Oxford University’s Smith School of Enterprise and the Environment claims using agave plants, also used to make sisal, are ideal biofuel fodder as it grows on marginal agricultural land, in a report released today (July 28).

And crucially, according to academics, will have only a ‘limited’ impact on global food production and biodiversity.

Large-scale biofuel production, particularly in the US, has been criticised in view of mounting concerns over its associated pressure and impact on food production in already volatile global markets.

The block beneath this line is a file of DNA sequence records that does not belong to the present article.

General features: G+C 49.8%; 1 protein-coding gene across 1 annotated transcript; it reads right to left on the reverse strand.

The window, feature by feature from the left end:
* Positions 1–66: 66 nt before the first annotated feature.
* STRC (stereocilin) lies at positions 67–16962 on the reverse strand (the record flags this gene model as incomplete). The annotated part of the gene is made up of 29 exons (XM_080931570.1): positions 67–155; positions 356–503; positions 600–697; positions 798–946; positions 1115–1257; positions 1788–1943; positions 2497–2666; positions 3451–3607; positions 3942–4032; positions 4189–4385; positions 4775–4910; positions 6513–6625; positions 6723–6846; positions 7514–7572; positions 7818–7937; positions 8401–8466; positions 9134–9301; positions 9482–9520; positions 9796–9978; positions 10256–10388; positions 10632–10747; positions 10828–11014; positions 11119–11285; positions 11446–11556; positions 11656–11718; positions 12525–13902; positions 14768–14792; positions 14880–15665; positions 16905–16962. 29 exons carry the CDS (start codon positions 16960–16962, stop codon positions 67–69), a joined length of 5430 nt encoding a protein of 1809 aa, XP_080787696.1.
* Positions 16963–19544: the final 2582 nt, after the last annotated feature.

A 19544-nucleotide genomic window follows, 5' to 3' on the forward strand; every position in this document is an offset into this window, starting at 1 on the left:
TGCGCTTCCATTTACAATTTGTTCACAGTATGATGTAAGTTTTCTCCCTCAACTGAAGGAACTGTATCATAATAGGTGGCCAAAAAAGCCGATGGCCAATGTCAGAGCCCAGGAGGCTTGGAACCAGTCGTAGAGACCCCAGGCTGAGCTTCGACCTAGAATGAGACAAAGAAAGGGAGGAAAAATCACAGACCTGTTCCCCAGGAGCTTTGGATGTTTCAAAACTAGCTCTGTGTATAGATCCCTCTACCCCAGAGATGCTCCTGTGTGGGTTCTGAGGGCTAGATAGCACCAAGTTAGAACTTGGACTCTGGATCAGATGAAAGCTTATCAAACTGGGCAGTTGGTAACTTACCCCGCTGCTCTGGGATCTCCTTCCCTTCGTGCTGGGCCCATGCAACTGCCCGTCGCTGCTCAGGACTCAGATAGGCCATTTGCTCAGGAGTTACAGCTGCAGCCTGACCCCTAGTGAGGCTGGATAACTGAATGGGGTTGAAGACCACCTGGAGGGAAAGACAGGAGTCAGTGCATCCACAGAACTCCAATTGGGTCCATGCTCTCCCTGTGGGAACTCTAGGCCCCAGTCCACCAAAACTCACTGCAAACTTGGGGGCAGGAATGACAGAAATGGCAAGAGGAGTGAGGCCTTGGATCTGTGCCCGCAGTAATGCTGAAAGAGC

Smith School of Enterprise postdoctoral researcher, Xiaoyu Yan, said: “Our analysis highlights the promising opportunities for bioenergy production from agaves in arid or semi-arid regions, causing minimum pressure on food production and water resources.

“The results suggest that ethanol derived from agave is likely to be superior, or at least comparable, to that from corn, switchgrass and sugarcane in terms of energy and GHG balances, net GHG offset per unit land area, as well as ethanol output.”

Luke Walsh

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